Parry faced Republican Blake Moore and two independents, Taylor Lee and Mikal Smith, in the general election. Moore won in the race for a seat that was previously held by a Republican who did not seek reelection.

(Related: Shoshone leader competes for Utah US House seat)

The northern Utah district, near Salt Lake City, is historically Republican and hasn’t had a Democratic representative for 42 years.

Parry, a former tribal chairman and self-described moderate, was endorsed by Haaland.

Parry raised $37,386 since February, and Moore raised $741,656 since January. Contributions to Lee and Smith were not readily available.

(Photo courtesy of Darren Parry)
Darren Parry(Photo courtesy of Darren Parry)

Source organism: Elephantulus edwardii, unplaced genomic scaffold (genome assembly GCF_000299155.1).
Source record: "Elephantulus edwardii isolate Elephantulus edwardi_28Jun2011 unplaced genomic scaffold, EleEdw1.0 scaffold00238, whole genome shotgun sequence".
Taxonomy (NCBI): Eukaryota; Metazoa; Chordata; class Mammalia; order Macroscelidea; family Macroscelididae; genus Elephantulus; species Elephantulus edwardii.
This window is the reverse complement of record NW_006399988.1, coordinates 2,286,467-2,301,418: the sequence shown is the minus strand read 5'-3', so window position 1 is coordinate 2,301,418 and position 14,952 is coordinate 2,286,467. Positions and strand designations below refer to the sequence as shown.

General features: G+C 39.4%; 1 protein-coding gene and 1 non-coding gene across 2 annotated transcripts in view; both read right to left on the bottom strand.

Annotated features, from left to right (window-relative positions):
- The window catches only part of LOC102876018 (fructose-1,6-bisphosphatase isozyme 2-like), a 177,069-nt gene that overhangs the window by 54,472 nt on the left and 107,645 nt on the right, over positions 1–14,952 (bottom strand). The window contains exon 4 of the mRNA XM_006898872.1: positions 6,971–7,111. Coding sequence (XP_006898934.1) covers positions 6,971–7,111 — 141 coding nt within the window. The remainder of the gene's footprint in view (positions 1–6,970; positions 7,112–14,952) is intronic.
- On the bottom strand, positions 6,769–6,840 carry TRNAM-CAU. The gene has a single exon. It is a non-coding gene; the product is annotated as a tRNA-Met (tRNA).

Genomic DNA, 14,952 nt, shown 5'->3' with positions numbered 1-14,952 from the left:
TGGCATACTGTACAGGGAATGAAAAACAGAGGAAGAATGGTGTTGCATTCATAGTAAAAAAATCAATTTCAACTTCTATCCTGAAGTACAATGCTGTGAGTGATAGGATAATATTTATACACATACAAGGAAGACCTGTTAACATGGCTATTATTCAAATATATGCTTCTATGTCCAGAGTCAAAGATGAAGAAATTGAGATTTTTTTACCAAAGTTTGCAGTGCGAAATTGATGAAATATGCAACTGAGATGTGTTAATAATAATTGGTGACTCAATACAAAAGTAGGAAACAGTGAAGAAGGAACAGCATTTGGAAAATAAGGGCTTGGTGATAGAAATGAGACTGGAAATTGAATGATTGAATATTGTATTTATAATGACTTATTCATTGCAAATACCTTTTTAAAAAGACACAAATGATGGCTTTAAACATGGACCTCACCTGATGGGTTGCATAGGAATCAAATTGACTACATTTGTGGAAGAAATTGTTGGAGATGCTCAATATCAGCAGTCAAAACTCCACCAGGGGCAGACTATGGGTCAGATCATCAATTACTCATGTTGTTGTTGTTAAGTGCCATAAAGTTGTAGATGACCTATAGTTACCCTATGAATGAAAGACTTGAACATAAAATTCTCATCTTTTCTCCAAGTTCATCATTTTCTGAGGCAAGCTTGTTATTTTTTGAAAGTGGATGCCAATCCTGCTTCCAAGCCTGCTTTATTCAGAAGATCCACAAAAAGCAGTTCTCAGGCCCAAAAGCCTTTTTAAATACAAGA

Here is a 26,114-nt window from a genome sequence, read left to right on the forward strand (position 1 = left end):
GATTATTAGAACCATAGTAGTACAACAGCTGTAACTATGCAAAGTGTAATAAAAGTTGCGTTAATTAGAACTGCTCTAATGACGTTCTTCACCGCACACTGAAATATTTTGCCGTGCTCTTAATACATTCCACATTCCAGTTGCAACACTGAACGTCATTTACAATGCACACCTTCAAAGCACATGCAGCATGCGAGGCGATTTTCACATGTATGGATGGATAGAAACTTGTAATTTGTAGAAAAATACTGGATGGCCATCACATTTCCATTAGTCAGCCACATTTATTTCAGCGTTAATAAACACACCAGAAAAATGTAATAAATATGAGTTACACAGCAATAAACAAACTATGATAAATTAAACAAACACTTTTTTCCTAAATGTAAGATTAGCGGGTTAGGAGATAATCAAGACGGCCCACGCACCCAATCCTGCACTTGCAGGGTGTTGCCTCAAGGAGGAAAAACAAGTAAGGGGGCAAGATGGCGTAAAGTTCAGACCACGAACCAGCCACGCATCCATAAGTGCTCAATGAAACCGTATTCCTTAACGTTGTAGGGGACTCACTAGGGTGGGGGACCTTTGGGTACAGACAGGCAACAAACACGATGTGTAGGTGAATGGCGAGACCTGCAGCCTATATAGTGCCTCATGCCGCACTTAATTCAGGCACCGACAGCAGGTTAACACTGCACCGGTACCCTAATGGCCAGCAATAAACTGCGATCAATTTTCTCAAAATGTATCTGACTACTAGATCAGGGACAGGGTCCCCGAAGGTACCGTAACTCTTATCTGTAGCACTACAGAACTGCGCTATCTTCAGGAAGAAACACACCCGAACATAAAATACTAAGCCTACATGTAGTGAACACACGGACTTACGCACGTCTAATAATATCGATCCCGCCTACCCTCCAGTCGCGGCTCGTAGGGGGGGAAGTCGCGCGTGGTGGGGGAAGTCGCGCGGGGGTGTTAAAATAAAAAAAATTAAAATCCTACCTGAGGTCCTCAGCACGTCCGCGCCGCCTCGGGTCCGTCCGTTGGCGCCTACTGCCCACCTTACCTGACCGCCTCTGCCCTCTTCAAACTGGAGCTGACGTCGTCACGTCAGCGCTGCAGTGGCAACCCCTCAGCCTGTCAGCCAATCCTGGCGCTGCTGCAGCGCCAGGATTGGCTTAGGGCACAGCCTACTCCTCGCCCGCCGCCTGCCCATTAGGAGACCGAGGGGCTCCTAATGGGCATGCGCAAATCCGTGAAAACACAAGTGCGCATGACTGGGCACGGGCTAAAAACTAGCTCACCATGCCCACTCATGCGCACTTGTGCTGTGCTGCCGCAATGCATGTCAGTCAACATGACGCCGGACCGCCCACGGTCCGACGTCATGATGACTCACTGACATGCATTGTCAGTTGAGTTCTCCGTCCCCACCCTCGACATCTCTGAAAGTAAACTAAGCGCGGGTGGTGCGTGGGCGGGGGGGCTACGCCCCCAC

Utah race:

1st Congressional District

  • Darren Parry
  • WON: Blake Moore
  • Taylor Lee
  • Mikal Smith

Wisconsin

Tricia Zunker lost her bid to join fellow Ho-Chunk and Democrat Sharice Davids in the House. 

Zunker was running for Wisconsin’s 7th District, a seat that covers 26 counties, nine reservations and roughly one-third of the northern and central part of the state.

She was challenging incumbent Republican Rep. Tom Tiffany in a rematch of a special election this past May that filled a seat vacated by a resignation. Tiffany won by roughly 14 percent of the votes.

(Related: Possibly many firsts for Tricia Zunker in Wisconsin)

Zunker is associate justice for the Ho-Chunk Supreme Court and a Wausau school board member, both elected positions.

“I don't ask anybody to vote for me because I'm an Indigenous woman,” Zunker told Indian Country Today earlier this year. “I ask them to vote for me because I am an Indigenous woman who's going to work hard for people in Congress.”